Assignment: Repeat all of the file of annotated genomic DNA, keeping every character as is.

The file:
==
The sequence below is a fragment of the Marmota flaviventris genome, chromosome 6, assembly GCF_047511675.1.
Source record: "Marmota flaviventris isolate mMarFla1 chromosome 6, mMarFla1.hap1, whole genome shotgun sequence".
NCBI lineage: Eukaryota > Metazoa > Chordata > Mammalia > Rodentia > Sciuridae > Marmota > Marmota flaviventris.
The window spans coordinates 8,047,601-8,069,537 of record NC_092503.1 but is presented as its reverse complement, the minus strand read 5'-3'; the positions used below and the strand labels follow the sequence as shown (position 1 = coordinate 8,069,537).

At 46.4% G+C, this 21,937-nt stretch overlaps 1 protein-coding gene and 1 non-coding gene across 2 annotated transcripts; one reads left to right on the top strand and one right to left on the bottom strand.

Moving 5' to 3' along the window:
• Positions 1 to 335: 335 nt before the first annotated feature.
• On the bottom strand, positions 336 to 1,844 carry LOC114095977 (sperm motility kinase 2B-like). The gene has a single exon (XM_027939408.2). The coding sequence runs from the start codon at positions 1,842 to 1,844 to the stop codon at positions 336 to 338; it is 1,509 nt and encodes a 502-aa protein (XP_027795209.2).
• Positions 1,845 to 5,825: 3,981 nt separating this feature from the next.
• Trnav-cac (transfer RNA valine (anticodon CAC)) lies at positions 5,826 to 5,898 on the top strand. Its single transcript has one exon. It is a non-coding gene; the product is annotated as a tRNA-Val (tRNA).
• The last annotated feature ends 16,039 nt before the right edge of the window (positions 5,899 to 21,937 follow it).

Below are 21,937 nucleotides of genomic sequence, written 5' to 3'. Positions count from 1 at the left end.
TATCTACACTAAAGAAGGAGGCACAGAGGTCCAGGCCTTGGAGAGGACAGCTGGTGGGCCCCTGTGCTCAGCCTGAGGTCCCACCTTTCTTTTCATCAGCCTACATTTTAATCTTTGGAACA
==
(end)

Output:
The sequence below is a fragment of the Marmota flaviventris genome, chromosome 6, assembly GCF_047511675.1.
Source record: "Marmota flaviventris isolate mMarFla1 chromosome 6, mMarFla1.hap1, whole genome shotgun sequence".
NCBI lineage: Eukaryota > Metazoa > Chordata > Mammalia > Rodentia > Sciuridae > Marmota > Marmota flaviventris.
The window spans coordinates 8,047,601-8,069,537 of record NC_092503.1 but is presented as its reverse complement, the minus strand read 5'-3'; the positions used below and the strand labels follow the sequence as shown (position 1 = coordinate 8,069,537).

At 46.4% G+C, this 21,937-nt stretch overlaps 1 protein-coding gene and 1 non-coding gene across 2 annotated transcripts; one reads left to right on the top strand and one right to left on the bottom strand.

Moving 5' to 3' along the window:
• Positions 1 to 335: 335 nt before the first annotated feature.
• On the bottom strand, positions 336 to 1,844 carry LOC114095977 (sperm motility kinase 2B-like). The gene has a single exon (XM_027939408.2). The coding sequence runs from the start codon at positions 1,842 to 1,844 to the stop codon at positions 336 to 338; it is 1,509 nt and encodes a 502-aa protein (XP_027795209.2).
• Positions 1,845 to 5,825: 3,981 nt separating this feature from the next.
• Trnav-cac (transfer RNA valine (anticodon CAC)) lies at positions 5,826 to 5,898 on the top strand. Its single transcript has one exon. It is a non-coding gene; the product is annotated as a tRNA-Val (tRNA).
• The last annotated feature ends 16,039 nt before the right edge of the window (positions 5,899 to 21,937 follow it).

Below are 21,937 nucleotides of genomic sequence, written 5' to 3'. Positions count from 1 at the left end.
TATCTACACTAAAGAAGGAGGCACAGAGGTCCAGGCCTTGGAGAGGACAGCTGGTGGGCCCCTGTGCTCAGCCTGAGGTCCCACCTTTCTTTTCATCAGCCTACATTTTAATCTTTGGAACA